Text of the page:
1. Seeing a visual explanation of algorithms such as this demonstration of merge sort.

2. Seeing tables with values at every line of the algorithm

3. Running code with “print” statements to see assigned values and how they change throughout the code

4. Seeing code with notations about what’s going on at key lines

5. Watching YouTube videos that explain computer or server architecture, how to set up virtual environments, etc.

Stack Overflow and Dev Community

It’s amazing that I received two really good answers to my question about an algorithm 10 minutes after I posted it. The rate and helpfulness of some developers continues to amaze me. Where else do you find people who readily read and figure out the answers to your questions, reply to them and don’t receive compensation? Does the feedback (eg. votes on questions, ‘badges’ received, views received) motivate these developers? Or are they doing it out of an altruistic impulse? Or because they want to show off their knowledge? Or because they simply believe that an online ‘community’ ought to help one another? This is definitely a question I want to continue to pursue and make note of as I ask for help in learning this stuff.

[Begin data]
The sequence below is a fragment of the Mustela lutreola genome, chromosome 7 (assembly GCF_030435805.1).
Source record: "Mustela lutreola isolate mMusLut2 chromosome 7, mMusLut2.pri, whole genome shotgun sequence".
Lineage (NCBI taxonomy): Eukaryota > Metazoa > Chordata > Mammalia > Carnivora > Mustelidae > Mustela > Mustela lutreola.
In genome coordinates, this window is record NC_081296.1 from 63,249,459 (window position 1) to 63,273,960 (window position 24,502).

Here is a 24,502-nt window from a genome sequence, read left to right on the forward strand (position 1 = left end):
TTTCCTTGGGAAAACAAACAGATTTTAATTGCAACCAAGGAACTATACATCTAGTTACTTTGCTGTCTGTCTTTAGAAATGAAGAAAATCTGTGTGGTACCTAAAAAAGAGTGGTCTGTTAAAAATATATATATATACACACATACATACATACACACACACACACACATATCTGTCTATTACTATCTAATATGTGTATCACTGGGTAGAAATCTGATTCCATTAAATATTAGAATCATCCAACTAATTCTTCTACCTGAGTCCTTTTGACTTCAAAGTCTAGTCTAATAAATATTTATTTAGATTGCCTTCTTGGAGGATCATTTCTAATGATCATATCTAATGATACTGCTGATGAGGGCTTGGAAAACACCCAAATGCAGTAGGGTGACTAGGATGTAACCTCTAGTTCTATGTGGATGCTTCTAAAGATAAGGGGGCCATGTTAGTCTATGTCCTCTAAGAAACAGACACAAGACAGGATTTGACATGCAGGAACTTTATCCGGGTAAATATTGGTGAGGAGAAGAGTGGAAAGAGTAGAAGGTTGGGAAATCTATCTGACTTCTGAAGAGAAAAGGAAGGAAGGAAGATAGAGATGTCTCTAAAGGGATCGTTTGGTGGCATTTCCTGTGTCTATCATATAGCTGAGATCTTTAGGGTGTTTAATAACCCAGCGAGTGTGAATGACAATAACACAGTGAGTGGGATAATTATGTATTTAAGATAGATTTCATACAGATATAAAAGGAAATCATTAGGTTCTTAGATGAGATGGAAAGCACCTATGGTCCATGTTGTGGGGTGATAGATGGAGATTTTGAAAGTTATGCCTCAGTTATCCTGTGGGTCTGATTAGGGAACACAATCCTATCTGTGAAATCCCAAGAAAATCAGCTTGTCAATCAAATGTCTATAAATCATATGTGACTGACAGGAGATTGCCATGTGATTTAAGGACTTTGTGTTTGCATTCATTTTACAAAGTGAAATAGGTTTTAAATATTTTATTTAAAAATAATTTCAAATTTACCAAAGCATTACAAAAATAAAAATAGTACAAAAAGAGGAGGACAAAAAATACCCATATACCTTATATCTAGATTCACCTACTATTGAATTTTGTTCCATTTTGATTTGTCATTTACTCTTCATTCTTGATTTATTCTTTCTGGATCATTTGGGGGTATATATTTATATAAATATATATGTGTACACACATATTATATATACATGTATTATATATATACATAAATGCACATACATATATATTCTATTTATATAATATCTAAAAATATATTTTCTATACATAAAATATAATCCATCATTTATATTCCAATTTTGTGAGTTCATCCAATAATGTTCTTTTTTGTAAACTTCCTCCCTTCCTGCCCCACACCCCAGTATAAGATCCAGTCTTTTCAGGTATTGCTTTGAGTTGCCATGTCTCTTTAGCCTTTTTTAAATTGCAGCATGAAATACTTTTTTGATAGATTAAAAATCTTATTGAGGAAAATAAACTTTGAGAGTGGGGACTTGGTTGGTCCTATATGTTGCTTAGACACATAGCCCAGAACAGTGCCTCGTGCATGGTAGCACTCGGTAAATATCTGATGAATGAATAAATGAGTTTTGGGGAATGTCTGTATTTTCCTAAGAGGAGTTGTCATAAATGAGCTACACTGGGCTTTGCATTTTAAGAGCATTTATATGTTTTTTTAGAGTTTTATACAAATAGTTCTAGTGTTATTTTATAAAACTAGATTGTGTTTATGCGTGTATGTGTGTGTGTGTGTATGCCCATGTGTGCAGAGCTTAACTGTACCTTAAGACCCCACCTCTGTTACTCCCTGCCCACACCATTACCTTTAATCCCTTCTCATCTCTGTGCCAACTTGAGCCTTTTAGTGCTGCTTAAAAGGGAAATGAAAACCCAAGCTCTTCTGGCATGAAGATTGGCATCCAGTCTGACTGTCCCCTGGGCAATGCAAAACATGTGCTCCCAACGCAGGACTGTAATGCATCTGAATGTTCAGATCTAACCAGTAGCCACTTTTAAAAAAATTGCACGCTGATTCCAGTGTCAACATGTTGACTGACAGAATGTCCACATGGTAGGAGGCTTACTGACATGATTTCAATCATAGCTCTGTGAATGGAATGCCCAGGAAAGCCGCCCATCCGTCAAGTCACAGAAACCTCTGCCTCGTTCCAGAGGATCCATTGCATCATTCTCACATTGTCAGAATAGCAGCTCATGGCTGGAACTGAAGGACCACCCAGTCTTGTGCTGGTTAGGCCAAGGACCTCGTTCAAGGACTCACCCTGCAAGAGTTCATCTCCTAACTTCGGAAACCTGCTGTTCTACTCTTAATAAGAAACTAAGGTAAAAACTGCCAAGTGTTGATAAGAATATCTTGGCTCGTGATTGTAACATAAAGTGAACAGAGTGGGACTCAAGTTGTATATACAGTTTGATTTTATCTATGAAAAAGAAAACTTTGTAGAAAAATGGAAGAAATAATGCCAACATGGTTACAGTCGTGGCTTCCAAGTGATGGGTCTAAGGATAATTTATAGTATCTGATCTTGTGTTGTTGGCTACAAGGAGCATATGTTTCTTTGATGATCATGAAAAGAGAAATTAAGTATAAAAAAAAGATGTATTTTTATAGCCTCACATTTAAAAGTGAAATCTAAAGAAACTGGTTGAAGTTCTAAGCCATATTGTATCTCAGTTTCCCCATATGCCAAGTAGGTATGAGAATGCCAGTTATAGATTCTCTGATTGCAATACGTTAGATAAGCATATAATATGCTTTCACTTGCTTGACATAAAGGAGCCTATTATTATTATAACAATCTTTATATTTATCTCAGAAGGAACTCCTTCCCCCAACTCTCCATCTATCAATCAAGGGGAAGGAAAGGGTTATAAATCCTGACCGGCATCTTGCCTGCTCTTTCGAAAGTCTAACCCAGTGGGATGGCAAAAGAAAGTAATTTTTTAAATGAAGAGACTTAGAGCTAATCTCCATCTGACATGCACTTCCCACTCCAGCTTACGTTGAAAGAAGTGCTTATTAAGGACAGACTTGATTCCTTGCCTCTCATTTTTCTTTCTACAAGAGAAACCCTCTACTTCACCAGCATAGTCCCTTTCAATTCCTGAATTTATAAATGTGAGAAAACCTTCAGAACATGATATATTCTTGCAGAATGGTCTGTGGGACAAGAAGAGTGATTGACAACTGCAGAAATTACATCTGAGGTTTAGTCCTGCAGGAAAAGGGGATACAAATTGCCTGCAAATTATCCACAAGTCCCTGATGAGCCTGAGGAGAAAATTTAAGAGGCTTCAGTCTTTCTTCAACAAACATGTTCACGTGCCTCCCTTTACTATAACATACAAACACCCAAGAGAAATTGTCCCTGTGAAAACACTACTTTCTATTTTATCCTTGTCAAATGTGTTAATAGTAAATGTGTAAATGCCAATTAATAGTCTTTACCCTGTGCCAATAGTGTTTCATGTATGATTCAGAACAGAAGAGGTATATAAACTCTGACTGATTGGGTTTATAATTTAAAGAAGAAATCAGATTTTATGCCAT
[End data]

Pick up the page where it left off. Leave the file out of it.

I’m also still trying to figure out the conventions of these forums. After having my question voted ‘down’, I learned some things about asking question in developer forums. Clarity and precision of questions are important because there are so many language-specific issues. Also, when adding more correct tags to the question, you can involve more people to help. Adding python, for example, will involve people related to python to help. You can accept and vote on the answers. This reflects on your acceptance rate in the community. If it’s high, more people will try to help you in the future.

Below, I’ve copied and pasted some of the forum’s conventions that are explained on the site (under FAQ)


What is reputation?